At a certain age, for most people around 50, the number of regular health screenings increases. One of the more intrusive procedures, a colonoscopy, is frequently dreaded and postponed by patients. But a new collaborative study has found a way to identify colon cancer as early as stage 1 with a test that would make colon cancer as easy to detect as diabetes.
According to a recent Tanks Good News report, a study led by Dr. Sagar Sengupta from the National Institute of Immunology in India has observed that six microRNAs get unregulated in colon cancer cells. Research has found that an over-expression of these microRNAs result in cells having a higher probability to form cancer.
The levels of microRNAs are controlled by the regulator protein CDX2. DNA damage sensitive microRNAs, or DDMS, were found to target a group of cellular proteins that maintain the genetic material’s original characteristics. Researchers believe that the identified DDSMs can serve as a biomarker to detect colon cancer in its early stages. Colon cancer is usually diagnosed at a late stage through CT colonography or immunohistochemistry – a screening that checks if certain proteins are absent in a tumor sample that might indicate cancer. Colonography can be invasive and uncomfortable and the immunohistochemistry process is subjective and can be non-reproducible at times.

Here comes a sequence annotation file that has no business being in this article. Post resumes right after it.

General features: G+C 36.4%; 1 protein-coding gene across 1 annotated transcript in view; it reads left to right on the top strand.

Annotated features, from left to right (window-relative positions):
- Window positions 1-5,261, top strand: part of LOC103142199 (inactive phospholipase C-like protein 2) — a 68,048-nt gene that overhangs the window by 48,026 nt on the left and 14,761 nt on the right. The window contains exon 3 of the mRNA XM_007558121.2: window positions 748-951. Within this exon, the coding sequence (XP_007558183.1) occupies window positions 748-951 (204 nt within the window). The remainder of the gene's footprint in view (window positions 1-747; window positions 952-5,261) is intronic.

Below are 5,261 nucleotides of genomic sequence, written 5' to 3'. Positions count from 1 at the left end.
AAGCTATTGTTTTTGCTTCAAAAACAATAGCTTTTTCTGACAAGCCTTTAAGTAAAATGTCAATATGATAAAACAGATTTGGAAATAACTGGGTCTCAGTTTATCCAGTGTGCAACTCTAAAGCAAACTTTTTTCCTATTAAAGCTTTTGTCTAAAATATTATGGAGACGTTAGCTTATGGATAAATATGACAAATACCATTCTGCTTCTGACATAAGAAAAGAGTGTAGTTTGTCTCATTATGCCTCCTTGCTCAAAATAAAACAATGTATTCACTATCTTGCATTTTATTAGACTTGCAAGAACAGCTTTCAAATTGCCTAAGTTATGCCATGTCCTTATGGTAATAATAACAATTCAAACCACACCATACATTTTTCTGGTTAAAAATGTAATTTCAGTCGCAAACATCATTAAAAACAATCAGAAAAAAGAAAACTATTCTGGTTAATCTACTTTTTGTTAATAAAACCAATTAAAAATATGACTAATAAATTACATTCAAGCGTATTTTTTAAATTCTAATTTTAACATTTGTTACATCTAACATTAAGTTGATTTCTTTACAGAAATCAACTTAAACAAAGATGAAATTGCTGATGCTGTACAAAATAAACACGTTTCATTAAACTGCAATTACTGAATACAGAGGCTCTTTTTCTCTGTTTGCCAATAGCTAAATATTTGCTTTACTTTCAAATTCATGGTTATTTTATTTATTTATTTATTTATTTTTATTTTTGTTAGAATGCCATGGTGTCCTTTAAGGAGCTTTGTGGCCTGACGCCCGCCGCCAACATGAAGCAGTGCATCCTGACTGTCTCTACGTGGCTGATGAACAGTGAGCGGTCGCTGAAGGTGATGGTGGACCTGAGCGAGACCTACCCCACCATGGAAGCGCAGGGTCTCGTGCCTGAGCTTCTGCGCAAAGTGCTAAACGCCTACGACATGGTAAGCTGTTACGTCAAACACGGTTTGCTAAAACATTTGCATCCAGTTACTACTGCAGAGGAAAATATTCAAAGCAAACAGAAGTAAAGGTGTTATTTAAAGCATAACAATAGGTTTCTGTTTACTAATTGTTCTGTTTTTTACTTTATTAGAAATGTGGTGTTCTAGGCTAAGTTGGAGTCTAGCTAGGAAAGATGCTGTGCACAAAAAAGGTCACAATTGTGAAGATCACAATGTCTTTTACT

The next step in the research will be to evaluate whether DDSMs can be detected in a patient’s blood sample. If possible, colon cancer could be detected easily and sooner, allowing for treatment at an earlier stage and improving health outcomes for patients.
According to the American Cancer Society, colorectal cancer is the third most common cancer diagnosed in both men and women in the United States. In 2021, the estimated number of U.S. cases were: 104,270 new cases of colon cancer and 45,230 new cases of rectal cancer. The risk for developing cancer is 1 in 23 for men and 1 in 25 for women; risk factors include smoking, heavy alcohol use, a diet high in red meat, a sedentary lifestyle, being overweight, older age, and a personal history of colorectal polyps or colorectal cancer.